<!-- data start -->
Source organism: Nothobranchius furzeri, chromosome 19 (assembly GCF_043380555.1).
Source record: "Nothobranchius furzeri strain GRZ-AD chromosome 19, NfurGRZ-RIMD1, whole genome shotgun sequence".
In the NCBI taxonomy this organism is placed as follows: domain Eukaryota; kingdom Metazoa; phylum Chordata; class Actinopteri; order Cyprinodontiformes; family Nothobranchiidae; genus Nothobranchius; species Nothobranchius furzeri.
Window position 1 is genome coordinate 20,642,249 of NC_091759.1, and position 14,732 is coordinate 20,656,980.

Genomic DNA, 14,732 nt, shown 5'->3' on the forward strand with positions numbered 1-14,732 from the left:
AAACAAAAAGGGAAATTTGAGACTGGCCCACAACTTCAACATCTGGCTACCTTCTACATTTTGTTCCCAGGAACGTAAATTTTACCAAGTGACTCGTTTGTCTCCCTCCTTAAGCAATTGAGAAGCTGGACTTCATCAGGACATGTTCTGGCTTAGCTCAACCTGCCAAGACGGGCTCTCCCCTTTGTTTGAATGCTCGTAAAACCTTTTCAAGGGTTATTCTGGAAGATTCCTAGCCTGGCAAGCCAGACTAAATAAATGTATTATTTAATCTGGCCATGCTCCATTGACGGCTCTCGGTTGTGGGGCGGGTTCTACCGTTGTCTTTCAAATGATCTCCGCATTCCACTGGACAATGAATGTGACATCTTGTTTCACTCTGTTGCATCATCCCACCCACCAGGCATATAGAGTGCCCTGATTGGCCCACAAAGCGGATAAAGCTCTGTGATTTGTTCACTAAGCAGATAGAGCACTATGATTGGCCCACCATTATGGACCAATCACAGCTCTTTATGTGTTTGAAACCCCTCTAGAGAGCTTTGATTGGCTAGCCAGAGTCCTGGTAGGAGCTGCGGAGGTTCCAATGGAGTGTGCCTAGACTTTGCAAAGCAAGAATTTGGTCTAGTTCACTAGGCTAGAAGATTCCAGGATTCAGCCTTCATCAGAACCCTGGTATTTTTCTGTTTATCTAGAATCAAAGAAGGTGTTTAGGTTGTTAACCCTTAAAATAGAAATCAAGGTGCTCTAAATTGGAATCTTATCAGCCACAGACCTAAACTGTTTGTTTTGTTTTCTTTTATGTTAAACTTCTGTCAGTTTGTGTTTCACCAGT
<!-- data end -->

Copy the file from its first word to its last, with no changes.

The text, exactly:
Source organism: Nothobranchius furzeri, chromosome 19 (assembly GCF_043380555.1).
Source record: "Nothobranchius furzeri strain GRZ-AD chromosome 19, NfurGRZ-RIMD1, whole genome shotgun sequence".
In the NCBI taxonomy this organism is placed as follows: domain Eukaryota; kingdom Metazoa; phylum Chordata; class Actinopteri; order Cyprinodontiformes; family Nothobranchiidae; genus Nothobranchius; species Nothobranchius furzeri.
Window position 1 is genome coordinate 20,642,249 of NC_091759.1, and position 14,732 is coordinate 20,656,980.

Genomic DNA, 14,732 nt, shown 5'->3' on the forward strand with positions numbered 1-14,732 from the left:
AAACAAAAAGGGAAATTTGAGACTGGCCCACAACTTCAACATCTGGCTACCTTCTACATTTTGTTCCCAGGAACGTAAATTTTACCAAGTGACTCGTTTGTCTCCCTCCTTAAGCAATTGAGAAGCTGGACTTCATCAGGACATGTTCTGGCTTAGCTCAACCTGCCAAGACGGGCTCTCCCCTTTGTTTGAATGCTCGTAAAACCTTTTCAAGGGTTATTCTGGAAGATTCCTAGCCTGGCAAGCCAGACTAAATAAATGTATTATTTAATCTGGCCATGCTCCATTGACGGCTCTCGGTTGTGGGGCGGGTTCTACCGTTGTCTTTCAAATGATCTCCGCATTCCACTGGACAATGAATGTGACATCTTGTTTCACTCTGTTGCATCATCCCACCCACCAGGCATATAGAGTGCCCTGATTGGCCCACAAAGCGGATAAAGCTCTGTGATTTGTTCACTAAGCAGATAGAGCACTATGATTGGCCCACCATTATGGACCAATCACAGCTCTTTATGTGTTTGAAACCCCTCTAGAGAGCTTTGATTGGCTAGCCAGAGTCCTGGTAGGAGCTGCGGAGGTTCCAATGGAGTGTGCCTAGACTTTGCAAAGCAAGAATTTGGTCTAGTTCACTAGGCTAGAAGATTCCAGGATTCAGCCTTCATCAGAACCCTGGTATTTTTCTGTTTATCTAGAATCAAAGAAGGTGTTTAGGTTGTTAACCCTTAAAATAGAAATCAAGGTGCTCTAAATTGGAATCTTATCAGCCACAGACCTAAACTGTTTGTTTTGTTTTCTTTTATGTTAAACTTCTGTCAGTTTGTGTTTCACCAGT